Teenage Mutant Ninja Turtles: The Last Ronin feels like a true return to the iconic Eastman and Laird style that made the Ninja Turtles a household name. Now on its second issue, the fingerprints of the gritty and goofy ’80s black and white indie hit are all over this book, and every minute I spent reading it was a treat. Turtles is a franchise that his evolved a lot over its long history, and every generation since has had their own Heroes in a Half-Shell to call their own.
And almost every version does their own take of a dark future where things have gone wrong, and are often loved by fans. Comparisons could easily be drawn to the fan favorite “Same As It Never Was” episode of 2003’s animated series for instance. However, much as I love every incarnation of my favourite terrapin heroes, there’s an undeniable sense of purity going back and re-visiting the old stories that made them a success in the first place.
Last Ronin, fitting given that it’s a re-worked version of a discarded Eastman and Laird idea, feels like it leapt right out of Mirage Studios’ golden years of production. Even with the seeming absence of Peter Laird himself, his presence is still felt all over this book. The dialogue feels distinctly Laird, something I’m impressed was captured so effectively by Eastman and Waltz.
Many aspects of its tone remind me of Mirage’s TMNT Vol. 4, which Laird himself has unfortunately long since stopped updating despite retaining the legal right to finish. It leaves me to wonder how much of this story was worked out back when it was first thought up, and if any of this dialogue could actually be thirty year old notes by Laird. It wouldn’t shock me if that was the case, but it had me smiling regardless.
An interesting thing to note here is that the world shown to us via flashbacks is neither a recreation of the classic Mirage continuity, nor IDW’s current take on the Turtles’ world. While this book is clearly taking place in its own alternate future, the world it’s built off feels like a true amalgam of both aforementioned continuities.
The reveal in the first issue — the true identity of the titular last ronin — is explored to a degree here. We see how Michelangelo’s journey from the fun-loving, relaxed member of the Turtles to the brutal, revenge-driven ninja warrior happened, at least in part. The story still obviously has gaps to fill, but we are treated to a flashback showing the betrayal of a truce between the Foot and the Turtles, which kicked off the events we’ve been following in the present of the book.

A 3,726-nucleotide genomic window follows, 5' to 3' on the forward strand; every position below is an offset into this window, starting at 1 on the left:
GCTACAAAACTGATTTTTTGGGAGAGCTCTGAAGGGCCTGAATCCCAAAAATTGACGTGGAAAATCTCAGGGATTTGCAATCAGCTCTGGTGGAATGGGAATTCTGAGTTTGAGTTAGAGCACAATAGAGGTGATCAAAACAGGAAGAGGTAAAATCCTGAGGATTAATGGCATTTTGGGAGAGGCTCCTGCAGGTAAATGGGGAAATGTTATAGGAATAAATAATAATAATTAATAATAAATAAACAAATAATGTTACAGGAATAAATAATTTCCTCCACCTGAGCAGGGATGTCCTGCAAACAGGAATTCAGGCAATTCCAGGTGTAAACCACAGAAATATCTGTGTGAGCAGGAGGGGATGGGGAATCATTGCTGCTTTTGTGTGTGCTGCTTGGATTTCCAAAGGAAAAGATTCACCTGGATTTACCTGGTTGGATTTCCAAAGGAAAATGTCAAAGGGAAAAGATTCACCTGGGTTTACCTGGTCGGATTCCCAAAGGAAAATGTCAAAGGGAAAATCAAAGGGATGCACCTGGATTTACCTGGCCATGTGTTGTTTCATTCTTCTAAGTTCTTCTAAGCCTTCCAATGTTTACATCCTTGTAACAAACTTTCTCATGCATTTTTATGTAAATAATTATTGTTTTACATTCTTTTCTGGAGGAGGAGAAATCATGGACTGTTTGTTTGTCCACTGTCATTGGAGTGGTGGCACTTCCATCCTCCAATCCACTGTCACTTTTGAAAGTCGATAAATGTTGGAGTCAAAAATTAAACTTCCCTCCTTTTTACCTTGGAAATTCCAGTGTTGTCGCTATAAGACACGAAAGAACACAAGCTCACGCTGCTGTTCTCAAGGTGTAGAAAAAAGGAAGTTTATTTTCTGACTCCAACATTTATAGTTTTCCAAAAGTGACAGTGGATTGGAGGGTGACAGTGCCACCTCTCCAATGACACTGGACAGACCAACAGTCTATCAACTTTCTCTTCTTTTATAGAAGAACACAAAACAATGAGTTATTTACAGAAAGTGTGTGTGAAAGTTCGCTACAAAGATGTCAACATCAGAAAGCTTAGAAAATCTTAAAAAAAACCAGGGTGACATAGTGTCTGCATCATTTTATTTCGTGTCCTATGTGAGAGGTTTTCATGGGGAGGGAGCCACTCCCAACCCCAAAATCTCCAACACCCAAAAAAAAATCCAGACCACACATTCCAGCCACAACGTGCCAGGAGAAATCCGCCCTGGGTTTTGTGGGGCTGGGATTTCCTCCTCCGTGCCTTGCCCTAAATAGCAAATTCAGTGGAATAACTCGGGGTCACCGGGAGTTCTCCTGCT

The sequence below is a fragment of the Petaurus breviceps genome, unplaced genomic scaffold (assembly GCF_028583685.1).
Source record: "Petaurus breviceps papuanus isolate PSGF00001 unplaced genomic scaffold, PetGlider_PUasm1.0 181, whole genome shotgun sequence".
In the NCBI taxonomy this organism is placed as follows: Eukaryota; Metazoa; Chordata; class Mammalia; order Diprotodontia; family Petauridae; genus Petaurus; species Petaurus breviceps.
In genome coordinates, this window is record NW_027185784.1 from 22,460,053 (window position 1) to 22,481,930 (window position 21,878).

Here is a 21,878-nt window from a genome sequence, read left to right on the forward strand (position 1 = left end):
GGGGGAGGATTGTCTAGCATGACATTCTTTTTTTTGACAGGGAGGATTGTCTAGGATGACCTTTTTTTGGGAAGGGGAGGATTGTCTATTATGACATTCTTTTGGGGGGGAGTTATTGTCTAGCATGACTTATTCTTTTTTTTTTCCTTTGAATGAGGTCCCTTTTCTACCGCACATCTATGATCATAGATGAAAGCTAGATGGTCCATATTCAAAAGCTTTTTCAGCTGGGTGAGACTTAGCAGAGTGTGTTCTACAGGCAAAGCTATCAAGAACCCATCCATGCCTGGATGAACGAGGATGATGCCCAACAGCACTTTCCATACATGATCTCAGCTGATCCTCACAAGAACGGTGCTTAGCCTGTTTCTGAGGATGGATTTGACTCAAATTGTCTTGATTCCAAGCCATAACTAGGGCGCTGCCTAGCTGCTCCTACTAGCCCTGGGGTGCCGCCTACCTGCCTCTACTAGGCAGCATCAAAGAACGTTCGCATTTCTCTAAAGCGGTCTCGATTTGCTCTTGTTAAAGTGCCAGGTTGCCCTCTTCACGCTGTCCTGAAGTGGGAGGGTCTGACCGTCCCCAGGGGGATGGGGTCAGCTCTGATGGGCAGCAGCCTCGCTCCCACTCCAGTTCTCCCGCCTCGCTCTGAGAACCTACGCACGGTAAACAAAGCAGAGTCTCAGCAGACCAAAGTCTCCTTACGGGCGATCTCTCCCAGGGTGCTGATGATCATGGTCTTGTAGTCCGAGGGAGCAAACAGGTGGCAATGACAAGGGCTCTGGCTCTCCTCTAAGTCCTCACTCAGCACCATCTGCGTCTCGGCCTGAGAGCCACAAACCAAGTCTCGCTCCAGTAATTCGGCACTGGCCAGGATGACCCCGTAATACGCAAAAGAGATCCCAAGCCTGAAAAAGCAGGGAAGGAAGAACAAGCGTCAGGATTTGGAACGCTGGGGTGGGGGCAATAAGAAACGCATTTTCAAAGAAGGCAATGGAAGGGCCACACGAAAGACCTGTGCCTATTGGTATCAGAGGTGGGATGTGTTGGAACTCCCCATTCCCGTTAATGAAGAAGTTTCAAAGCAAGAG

Michelangelo himself is the perfect choice as the sole remaining turtle. As many hardcore turtle fans are no doubt aware, Mikey is often described as the most naturally adept at Ninjitsu in many Turtle stories. Should he ever focus in and really dedicate himself to the ninja arts, he would truly be a force to be reckoned with, having trained himself into the ultimate weapon of revenge against the Oroku family that Splinter wanted from them back in Eastman and Laird’s original first issue.
It calls to mind the discussion of the Turtles’ purpose as tools of vengeance by their father in “City at War”, and how the cycle of revenge with the foot seemed like it would never end until a truce is made with Karai. This story feels like it’s going to directly continue that line of discussion with the apparent break of a similarly made truce.
There’s a palpable tragedy to Mikey in this story. That the kindest and purest of them, the very heart of the Turtles, has become a broken old soul lamenting the loss of his family. The metaphor at play with how he imagines speaking to his long dead brothers — their “ghosts” haunting his thoughts to this very day — is especially clever and really tugs on the heartstrings. The way his cautious opening up around April and her daughter Casey seems to melt his hardened exterior was also quite sweet. It shows that even after all he’s been through, Mikey’s kind heart hasn’t quite been snuffed out just yet.
I’ve also got plenty of praise for the artwork. As expected from IDW’s Turtles by now, it’s excellent. I struggle to think of a time where Turtles hasn’t had stellar artwork under IDW, and this is no exception. Though with how many artistic talents were listed, it’s no wonder that every panel of every page is a true visual treat. With Eastman’s famous layouts, and even a flashback sequence done in the classic black and white by the man himself, there’s a strong sense of action and grit integral to the Turtle experience.
All in all, Last Ronin feels like a real “last Batman story” for the Turtles. Even only on its second issue, there’s so much here to chew on that I’m still thinking about where this could possibly go by its end. The book pays loving tribute to Mirage, but stays true to its theme of moving forward while still honoring the past, not getting lost in its own nostalgia. It marches forward, focusing on delivering a good and memorable story before anything else.
I’m excited to see what’s next, and if I know anything about the Turtles, it’s that you should always expect the unexpected, and that you should never count them down until they’re out.
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